Cooking Rice, the Filipino Way

Cooking rice used to be a struggle.

In the Philippines, I believe that learning to cook rice is one of the very first things a mother teaches her daughter in the kitchen. My mom used to tell me that grandma would quip to her and her 6 sisters : “your husbands will return you back to me if you can’t cook rice…”

That’s because we, Filipinos have different preferences when it comes to rice. Some like it loose and fluffy (buhaghag), others like it gooey and very sticky(malata) , and still a lot others like it in between.

Back in the Philippines, we used to cook white rice only through this : in a pot with simmering water on a stove top. Some call it the absorption method. (See below for the detailed procedure.)

Nowadays, however, cooking rice is as easy as boiling water…thanks to the Electric Rice Cooker!

And did you know that you can now cook rice in the microwave, too?

This is the Microwave Rice Cooker. It is very handy to bring anywhere and ready to go inside the refrigerator if you need to set aside leftovers.

Most Filipino households now own a rice cooker, it’s actually more of a necessity, just like the frying pan or the water kettle.

But, even today, the challenge is still : how much water to use?

For a Jasmine or Milagrosa rice :

  • I use a 1:1 ratio for the Electric Rice Cooker. One cup of water for every cup of rice grain. For a more sticky consistency, add up to 1/2 cup to 1 cup water.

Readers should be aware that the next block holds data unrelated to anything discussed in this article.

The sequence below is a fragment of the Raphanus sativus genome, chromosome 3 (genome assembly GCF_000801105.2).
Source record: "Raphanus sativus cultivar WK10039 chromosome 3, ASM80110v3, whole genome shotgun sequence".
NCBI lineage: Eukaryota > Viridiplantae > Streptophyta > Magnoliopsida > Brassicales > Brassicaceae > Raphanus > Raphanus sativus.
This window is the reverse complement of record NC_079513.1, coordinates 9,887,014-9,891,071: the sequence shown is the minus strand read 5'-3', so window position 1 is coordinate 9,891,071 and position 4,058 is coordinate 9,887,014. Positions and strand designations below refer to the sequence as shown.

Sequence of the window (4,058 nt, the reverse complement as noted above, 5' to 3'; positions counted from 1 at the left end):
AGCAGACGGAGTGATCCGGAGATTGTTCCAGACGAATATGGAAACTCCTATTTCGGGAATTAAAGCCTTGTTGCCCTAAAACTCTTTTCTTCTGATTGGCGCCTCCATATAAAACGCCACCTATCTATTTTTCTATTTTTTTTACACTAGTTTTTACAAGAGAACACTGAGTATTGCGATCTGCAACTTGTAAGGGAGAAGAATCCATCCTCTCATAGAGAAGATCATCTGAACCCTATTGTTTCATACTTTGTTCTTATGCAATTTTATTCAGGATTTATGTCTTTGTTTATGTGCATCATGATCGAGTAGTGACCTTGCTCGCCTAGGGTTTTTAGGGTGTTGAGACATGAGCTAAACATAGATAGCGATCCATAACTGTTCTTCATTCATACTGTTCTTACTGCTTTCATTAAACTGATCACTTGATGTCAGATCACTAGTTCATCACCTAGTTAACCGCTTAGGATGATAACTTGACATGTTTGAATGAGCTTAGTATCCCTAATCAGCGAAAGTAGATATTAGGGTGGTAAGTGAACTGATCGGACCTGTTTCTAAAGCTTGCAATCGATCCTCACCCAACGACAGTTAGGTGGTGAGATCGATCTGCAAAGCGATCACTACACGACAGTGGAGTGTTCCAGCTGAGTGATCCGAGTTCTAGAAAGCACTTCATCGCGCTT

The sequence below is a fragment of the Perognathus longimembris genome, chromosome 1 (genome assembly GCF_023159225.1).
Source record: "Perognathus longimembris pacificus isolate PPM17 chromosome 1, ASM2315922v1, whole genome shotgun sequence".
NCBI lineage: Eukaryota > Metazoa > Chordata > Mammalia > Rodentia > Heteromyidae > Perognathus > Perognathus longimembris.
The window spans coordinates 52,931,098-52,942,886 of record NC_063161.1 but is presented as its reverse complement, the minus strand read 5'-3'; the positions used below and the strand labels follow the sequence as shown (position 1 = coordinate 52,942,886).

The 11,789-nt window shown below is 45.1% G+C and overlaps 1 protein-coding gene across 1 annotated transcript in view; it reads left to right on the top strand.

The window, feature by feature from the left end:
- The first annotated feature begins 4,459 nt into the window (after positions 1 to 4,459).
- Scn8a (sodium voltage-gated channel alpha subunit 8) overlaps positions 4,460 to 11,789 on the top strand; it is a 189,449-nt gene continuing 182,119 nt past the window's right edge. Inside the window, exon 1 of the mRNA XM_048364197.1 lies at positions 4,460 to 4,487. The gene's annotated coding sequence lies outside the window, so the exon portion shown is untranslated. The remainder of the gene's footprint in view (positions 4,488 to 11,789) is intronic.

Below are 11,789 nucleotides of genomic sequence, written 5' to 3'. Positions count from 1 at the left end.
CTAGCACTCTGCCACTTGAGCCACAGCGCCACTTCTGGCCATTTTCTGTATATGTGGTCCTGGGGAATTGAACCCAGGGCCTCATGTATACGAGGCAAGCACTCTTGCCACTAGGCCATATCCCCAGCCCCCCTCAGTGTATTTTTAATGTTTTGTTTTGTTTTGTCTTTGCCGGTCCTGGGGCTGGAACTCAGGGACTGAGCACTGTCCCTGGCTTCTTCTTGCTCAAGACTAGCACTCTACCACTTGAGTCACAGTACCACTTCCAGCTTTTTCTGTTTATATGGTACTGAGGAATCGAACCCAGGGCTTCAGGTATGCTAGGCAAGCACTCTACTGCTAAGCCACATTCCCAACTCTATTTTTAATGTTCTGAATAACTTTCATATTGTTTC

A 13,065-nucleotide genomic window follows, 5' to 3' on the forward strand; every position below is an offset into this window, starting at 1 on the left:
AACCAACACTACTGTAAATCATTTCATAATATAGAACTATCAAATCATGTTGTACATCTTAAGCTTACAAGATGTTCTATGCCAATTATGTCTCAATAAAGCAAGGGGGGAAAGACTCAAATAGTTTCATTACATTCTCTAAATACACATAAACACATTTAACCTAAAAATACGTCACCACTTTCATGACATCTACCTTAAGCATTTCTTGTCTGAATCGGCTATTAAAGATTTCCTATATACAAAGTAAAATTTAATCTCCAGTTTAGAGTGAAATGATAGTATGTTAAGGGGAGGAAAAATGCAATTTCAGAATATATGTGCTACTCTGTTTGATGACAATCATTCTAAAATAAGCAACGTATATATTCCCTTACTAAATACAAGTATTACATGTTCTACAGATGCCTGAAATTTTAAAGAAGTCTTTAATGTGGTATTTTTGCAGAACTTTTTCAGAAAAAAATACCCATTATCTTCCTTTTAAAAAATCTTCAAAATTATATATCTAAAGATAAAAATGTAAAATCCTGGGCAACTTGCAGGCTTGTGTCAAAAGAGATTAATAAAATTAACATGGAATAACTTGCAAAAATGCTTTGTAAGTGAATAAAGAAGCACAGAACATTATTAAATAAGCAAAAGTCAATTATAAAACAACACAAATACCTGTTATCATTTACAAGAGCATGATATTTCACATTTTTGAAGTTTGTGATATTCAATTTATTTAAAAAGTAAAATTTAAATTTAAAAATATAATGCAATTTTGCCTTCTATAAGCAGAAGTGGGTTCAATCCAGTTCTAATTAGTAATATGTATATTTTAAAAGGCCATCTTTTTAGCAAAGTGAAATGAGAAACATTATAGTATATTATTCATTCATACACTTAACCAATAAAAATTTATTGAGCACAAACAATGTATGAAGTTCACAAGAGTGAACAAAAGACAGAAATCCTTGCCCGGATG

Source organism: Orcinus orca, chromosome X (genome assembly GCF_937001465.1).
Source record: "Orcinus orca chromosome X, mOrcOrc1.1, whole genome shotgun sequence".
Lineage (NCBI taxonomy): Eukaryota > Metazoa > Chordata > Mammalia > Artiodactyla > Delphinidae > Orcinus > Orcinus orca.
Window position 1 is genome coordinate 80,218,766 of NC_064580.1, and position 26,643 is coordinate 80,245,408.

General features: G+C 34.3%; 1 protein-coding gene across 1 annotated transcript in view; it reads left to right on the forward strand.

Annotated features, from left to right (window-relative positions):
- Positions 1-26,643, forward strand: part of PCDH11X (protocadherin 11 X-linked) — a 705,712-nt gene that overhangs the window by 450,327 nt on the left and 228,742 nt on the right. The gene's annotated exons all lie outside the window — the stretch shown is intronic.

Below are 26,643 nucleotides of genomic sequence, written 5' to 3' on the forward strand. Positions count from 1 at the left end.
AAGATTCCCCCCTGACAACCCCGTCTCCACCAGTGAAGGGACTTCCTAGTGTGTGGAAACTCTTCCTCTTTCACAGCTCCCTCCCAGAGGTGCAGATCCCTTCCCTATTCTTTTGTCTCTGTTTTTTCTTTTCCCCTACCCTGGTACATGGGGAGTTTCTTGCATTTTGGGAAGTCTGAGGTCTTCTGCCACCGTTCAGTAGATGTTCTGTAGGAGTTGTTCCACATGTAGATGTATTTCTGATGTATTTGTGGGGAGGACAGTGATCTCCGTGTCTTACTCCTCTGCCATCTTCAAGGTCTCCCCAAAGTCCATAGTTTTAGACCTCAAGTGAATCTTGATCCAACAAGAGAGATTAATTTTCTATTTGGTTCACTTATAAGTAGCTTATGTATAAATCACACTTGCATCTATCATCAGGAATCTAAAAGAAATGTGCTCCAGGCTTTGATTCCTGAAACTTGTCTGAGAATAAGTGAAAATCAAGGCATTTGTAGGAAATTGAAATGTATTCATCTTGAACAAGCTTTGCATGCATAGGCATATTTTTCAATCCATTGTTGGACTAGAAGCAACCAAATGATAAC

• Growing up in the Philippines, I was taught of this very interesting way of measuring the water volume.

While the tip of the middle finger is touching the rice, the water should reach up to the second line or phalanx, as shown.

I still use this particular method for the traditional Absorption cooking or when I'm using the Microwave Rice Cooker.

Very strange, I know, but quite effective in my experience.


1 Wash the rice thoroughly. Check for small pebbles or rice husks.

2 Wash a second time(and a third) if you want to wash off some of the starches to make it a little less sticky and fluffy when cooked.

3 Put a pinch of salt (optional).

4 Measure the water. You could use a 1:1 1/2 or 1:2 rice to water ratio or use the finger-measure method explained above.

5 Bring the water to a boil, then turn the heat down to simmer for 20 minutes or until the rice has fully absorbed the water.

6 Let it stand for a few minutes so the top surface is not too wet. Fluff while still hot.


  • Fluffing the rice with a fork while it is still hot will make it less sticky and scooping will be much easier.
  • Back home in the Philippines, we used to wash rice 2-3 times to remove the impurities like small pebbles, dirt and rice husks. With the rice here in the US, however, that is not necessary. One washing is enough since you will hardly find any dirt or husks. Besides, too many washings may remove some of the nutrients of the rice.
  • My father used to instuct us to salt the sinaing (rice) otherwise the taste is very bland, but I never got into that habit. Now, almost all cookbooks on rice will tell you to salt the rice before cooking it - but it's all really up to you.

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